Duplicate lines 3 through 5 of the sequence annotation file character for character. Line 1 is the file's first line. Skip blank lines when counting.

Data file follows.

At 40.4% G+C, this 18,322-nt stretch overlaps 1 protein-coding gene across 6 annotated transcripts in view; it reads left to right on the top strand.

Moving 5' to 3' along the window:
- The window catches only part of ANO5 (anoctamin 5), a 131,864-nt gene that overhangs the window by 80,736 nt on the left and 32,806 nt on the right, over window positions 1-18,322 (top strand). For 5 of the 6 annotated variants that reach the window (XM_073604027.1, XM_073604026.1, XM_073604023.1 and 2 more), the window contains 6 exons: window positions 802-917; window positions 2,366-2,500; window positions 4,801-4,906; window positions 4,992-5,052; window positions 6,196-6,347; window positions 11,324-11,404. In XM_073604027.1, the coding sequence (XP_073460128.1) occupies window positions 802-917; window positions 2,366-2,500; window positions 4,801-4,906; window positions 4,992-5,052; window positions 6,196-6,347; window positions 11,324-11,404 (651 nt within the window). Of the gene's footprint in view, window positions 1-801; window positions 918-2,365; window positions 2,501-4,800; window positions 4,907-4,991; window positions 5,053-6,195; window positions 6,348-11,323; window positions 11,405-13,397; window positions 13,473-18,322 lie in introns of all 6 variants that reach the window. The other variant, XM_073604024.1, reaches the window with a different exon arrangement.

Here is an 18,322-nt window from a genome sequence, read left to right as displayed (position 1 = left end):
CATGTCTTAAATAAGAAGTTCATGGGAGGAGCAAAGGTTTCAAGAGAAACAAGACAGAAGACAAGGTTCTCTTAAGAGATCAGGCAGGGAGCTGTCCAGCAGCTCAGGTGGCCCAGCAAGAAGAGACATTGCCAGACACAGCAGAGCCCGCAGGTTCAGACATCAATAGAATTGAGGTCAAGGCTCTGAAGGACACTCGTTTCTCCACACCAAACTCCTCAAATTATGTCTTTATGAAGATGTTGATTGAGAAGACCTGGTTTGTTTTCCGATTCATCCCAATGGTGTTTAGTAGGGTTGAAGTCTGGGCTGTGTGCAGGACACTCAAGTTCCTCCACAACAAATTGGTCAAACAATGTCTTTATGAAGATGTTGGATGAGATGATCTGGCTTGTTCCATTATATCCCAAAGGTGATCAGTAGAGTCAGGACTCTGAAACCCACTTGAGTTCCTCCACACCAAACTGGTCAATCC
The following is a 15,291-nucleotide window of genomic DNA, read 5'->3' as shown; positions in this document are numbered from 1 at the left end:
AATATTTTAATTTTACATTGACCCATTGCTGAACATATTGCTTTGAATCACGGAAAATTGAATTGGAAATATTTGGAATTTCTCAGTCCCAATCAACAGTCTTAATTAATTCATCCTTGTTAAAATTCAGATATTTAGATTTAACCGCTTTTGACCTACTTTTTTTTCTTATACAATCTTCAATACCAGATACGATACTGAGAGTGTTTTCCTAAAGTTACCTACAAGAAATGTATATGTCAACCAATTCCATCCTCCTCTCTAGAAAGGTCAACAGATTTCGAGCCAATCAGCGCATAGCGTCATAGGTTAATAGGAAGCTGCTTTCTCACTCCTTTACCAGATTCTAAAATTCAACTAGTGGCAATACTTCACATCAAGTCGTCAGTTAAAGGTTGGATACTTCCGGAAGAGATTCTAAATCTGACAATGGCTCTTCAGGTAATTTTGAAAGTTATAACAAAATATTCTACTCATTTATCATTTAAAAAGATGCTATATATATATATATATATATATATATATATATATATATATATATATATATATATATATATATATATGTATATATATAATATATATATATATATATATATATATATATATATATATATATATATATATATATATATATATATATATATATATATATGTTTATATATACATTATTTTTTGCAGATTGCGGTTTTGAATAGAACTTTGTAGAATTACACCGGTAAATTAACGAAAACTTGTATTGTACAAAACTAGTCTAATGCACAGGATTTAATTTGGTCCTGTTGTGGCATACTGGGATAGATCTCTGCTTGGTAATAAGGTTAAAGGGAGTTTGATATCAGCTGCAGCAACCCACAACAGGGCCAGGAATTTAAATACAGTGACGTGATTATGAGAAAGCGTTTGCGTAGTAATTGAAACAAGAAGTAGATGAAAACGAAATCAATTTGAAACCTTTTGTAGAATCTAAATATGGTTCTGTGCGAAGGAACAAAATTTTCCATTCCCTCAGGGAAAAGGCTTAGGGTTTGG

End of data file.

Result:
- The window catches only part of ANO5 (anoctamin 5), a 131,864-nt gene that overhangs the window by 80,736 nt on the left and 32,806 nt on the right, over window positions 1-18,322 (top strand). For 5 of the 6 annotated variants that reach the window (XM_073604027.1, XM_073604026.1, XM_073604023.1 and 2 more), the window contains 6 exons: window positions 802-917; window positions 2,366-2,500; window positions 4,801-4,906; window positions 4,992-5,052; window positions 6,196-6,347; window positions 11,324-11,404. In XM_073604027.1, the coding sequence (XP_073460128.1) occupies window positions 802-917; window positions 2,366-2,500; window positions 4,801-4,906; window positions 4,992-5,052; window positions 6,196-6,347; window positions 11,324-11,404 (651 nt within the window). Of the gene's footprint in view, window positions 1-801; window positions 918-2,365; window positions 2,501-4,800; window positions 4,907-4,991; window positions 5,053-6,195; window positions 6,348-11,323; window positions 11,405-13,397; window positions 13,473-18,322 lie in introns of all 6 variants that reach the window. The other variant, XM_073604024.1, reaches the window with a different exon arrangement.

Here is an 18,322-nt window from a genome sequence, read left to right as displayed (position 1 = left end):
CATGTCTTAAATAAGAAGTTCATGGGAGGAGCAAAGGTTTCAAGAGAAACAAGACAGAAGACAAGGTTCTCTTAAGAGATCAGGCAGGGAGCTGTCCAGCAGCTCAGGTGGCCCAGCAAGAAGAGACATTGCCAGACACAGCAGAGCCCGCAGGTTCAGACATCAATAGAATTGAGGTCAAGGCTCTGAAGGACACTCGTTTCTCCACACCAAACTCCTCAAATTATGTCTTTATGAAGATGTTGATTGAGAAGACCTGGTTTGTTTTCCGATTCATCCCAATGGTGTTTAGTAGGGTTGAAGTCTGGGCTGTGTGCAGGACACTCAAGTTCCTCCACAACAAATTGGTCAAACAATGTCTTTATGAAGATGTTGGATGAGATGATCTGGCTTGTTCCATTATATCCCAAAGGTGATCAGTAGAGTCAGGACTCTGAAACCCACTTGAGTTCCTCCACACCAAACTGGTCAATCC